The March 2016 Budget seemed to offer little to big business but offered concessions to small firms. Richard Wild reports

Richard WildThe Chancellor’s Budget this March was eagerly awaited, not because it was such a rare occasion (it was effectively the fourth in a year if the Autumn Statement is taken into account), but because many expected either radical changes or limited proposals because of the forthcoming vote on EU membership.

Most of the coverage in the mainstream press concentrated on beer, tobacco and of course the sugar tax. However, for businesses – and particularly for business owners.

The main changes from 6 April this year that most will be interested in are the new Personal Savings Allowance, Dividend Allowance, and the higher rates of tax on dividend income. Business owners who pay themselves by a mixture of a salary and dividend will need to review this to see to what extent they are affected by these changes. Indeed, in terms of personal taxation, Class 2 national insurance contributions for the self employed are to be abolished from April 2018.

Further, the Chancellor is to raise the threshold for paying income tax to £11,500 by 2017 while the threshold for paying the higher rate of tax is also to be raised, meaning that the high rate threshold will rise from £43,000 to £45,000 in the tax year 2017/18. There was also a surprise reduction in the main rates of Capital Gains Tax (CGT), which is payable on the sale of assets that have increased in value, such as property investments and shares although investments in residential property will still be taxed at the previous, higher rates. The changes mean that from 6 April 2016 the 18% rate of CGT falls to 10% and the 28% rate of CGT falls to 20%. But there was more in the budget for businesses.

Many will be pleased that the Chancellor announced a range of measures to prevent gaps or deficiencies in the tax rules from providing opportunities for multinational companies to minimise the tax that they pay. However, he also announced that corporation tax was to be to cut to 17% by April 2020.

While not a tax measure, the new mandatory living wage will come into effect from 1 April 2016, set at £7.20 an hour for workers aged 25 and above, representing a £900 increase in earnings for a full-time worker on the current national minimum wage. The minimum wage will be increased from October 2016 for workers aged between 21 and 24 (to be £6.95), 18 and 20 (to be £5.55), 16 and 17 (to be £4.00) and apprentices (to be £3.40).
Know How

On the tax front, and while previously announced, there are many changes to the employment taxes rules which businesses need to be mindful of, all taking effect from 6 April 2016.

First off there’s the abolition of dispensations which save the reporting to HMRC of expenses and Benefits In Kind (BIKs) paid to employees. Dispensations will be replaced by an automatic reporting exemption for approved reimbursed expenses. Any existing dispensation will no longer be valid after 5 April 2016. From that date, any fixed rate expenses payments outside the rates set in law will need to be agreed again with HMRC. This even includes where an industry approved rate is being used, such as the Road Haulage Association rate for lorry drivers. Any employer with existing bespoke rates agreed in their dispensation will need to reapply for approval of the rate with HMRC before 6 April 2016. If they don’t, the dispensations will no longer be valid and the amounts will therefore be subject to tax and NIC.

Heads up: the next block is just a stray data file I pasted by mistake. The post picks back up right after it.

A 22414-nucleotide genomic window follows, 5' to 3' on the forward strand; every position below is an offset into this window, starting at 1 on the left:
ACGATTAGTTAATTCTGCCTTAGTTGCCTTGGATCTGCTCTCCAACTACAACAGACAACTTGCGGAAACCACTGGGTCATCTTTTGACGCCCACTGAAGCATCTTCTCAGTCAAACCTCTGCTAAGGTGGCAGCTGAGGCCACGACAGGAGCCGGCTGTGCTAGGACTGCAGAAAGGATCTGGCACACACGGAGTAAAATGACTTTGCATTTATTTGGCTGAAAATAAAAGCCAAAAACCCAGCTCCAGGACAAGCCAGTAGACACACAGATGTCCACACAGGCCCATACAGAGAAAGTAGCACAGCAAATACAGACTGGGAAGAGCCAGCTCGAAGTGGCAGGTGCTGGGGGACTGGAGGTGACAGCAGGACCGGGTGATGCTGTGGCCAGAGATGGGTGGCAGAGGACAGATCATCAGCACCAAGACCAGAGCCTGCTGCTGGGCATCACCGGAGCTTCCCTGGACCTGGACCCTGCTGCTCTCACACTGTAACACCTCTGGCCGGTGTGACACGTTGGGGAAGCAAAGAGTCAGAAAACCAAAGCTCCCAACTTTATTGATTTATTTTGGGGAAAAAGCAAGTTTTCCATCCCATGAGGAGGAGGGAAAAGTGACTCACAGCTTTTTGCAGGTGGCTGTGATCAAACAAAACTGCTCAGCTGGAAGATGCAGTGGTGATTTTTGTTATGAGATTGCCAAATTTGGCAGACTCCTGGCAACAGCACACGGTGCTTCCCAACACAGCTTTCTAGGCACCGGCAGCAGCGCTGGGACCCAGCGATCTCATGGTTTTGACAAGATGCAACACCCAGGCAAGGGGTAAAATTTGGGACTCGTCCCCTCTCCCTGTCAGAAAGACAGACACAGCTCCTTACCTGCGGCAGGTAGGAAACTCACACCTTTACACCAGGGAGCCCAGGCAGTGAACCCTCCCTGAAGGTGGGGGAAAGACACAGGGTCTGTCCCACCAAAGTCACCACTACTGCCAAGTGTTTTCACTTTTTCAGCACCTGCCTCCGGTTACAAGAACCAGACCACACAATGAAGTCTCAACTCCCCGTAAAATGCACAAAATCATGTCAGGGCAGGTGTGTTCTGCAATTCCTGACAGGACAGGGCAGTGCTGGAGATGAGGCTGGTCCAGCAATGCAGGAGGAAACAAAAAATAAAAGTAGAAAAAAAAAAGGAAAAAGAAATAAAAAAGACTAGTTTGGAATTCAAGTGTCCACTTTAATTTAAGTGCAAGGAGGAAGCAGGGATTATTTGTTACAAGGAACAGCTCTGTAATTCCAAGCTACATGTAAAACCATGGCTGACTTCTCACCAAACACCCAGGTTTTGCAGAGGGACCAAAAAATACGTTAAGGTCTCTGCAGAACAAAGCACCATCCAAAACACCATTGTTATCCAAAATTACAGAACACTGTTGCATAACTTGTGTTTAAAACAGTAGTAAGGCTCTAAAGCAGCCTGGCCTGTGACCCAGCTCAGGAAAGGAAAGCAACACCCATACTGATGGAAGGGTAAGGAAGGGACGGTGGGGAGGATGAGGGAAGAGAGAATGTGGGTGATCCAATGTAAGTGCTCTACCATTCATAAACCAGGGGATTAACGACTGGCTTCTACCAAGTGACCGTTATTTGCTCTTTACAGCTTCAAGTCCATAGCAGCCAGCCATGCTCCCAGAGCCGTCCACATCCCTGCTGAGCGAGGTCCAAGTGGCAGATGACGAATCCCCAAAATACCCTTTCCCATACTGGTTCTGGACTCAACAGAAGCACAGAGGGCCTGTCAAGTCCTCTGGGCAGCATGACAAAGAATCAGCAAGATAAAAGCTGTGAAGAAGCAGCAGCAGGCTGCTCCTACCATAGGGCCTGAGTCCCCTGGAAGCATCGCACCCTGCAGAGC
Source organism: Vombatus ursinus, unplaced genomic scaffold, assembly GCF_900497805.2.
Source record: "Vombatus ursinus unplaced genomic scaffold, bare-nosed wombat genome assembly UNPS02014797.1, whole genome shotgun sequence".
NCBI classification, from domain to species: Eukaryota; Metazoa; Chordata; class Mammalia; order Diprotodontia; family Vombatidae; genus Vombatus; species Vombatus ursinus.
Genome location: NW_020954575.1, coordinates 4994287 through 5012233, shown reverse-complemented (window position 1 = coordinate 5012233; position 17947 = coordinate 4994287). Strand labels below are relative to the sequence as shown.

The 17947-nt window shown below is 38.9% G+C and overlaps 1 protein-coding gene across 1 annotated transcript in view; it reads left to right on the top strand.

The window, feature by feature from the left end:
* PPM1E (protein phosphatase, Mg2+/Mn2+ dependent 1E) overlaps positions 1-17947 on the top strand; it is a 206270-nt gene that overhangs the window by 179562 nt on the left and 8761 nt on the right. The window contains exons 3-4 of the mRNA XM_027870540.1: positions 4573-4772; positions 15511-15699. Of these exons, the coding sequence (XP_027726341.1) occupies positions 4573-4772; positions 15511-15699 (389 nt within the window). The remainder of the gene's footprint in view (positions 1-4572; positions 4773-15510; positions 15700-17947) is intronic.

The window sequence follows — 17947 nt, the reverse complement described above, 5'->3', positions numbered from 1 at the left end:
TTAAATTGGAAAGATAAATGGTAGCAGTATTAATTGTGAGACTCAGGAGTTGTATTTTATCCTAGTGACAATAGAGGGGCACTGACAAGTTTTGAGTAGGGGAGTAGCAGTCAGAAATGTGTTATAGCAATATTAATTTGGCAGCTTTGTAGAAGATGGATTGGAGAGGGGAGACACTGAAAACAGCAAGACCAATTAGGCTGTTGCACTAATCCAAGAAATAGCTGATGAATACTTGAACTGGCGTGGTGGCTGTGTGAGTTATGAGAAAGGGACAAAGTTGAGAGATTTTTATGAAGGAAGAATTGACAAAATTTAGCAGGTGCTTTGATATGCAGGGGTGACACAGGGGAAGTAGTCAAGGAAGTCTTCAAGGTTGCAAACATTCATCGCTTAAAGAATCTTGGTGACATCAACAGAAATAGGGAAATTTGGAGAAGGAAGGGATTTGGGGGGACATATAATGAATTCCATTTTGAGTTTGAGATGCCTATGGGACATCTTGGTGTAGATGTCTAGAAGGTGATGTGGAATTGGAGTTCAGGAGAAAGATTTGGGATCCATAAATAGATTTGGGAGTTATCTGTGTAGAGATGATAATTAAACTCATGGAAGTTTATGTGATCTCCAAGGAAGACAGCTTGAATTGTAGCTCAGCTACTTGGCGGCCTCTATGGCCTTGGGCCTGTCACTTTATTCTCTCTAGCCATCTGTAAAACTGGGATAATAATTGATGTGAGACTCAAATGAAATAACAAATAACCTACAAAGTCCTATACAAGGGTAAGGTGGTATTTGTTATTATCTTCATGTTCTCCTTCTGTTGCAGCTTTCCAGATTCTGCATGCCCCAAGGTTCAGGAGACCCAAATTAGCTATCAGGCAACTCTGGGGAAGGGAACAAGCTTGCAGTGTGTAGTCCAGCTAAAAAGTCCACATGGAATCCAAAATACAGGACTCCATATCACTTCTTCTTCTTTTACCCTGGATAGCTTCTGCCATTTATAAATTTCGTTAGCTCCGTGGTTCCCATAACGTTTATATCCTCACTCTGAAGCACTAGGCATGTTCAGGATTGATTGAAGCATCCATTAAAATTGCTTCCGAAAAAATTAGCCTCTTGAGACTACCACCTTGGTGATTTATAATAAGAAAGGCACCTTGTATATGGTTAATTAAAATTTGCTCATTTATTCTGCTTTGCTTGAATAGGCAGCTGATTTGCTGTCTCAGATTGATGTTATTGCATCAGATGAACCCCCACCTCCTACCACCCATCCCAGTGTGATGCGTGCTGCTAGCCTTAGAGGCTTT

The abolition of the £8,500 limit for BIKs means that all employees, no matter their level of pay, will need to be considered when determining whether it is necessary to report any BIKs received on form P11D.

Whilst not an HMRC tax, business rates can represent a significant cost to businesses. The Chancellor confirmed that 100% small business rate relief will continue for properties with a rateable value of £6,000 or less. From April 2017, 100% small business rate relief will be extended to properties with a rateable value of £12,000 or less. Businesses with a property with a rateable value between £12,000 and £15,000 will receive partial relief. The Chancellor estimates that 600,000 small businesses will pay no business rates at all, and an additional 50,000 businesses will receive partial relief.

A number of fairly specific measures were also announced, which might impact on you depending upon the nature of your business or how you are structured. These include: Stamp Duty Land Tax, Insurance Premium Tax and salary sacrifice. The latter warrants a little explanation. Salary sacrifice arrangements enable employees to give up salary in return for benefits in kind that are often subject to more favourable tax treatment than if paid by way of salary. The government is therefore considering limiting the range of benefits that attract income tax and NICs advantages when they are provided as part of salary sacrifice schemes, although pension saving, childcare and health-related things such as cycle to work should continue to benefit.

In the March 2015 Budget the government committed to transform the tax system through digital technology and end the need for annual tax returns. It has ambitious plans to require businesses to keep digital accounting records, and require them to update HMRC from these digital records at least quarterly. Some of these measures will be introduced from April 2018, with the remaining changes coming on stream in April 2019 and April 2020. Businesses will be able to make ‘pay as you go’ tax payments, to ease the impact of their final tax bill. Whilst this seems some time away, businesses should start planning for these changes now, especially if manual accounting records are currently being kept.

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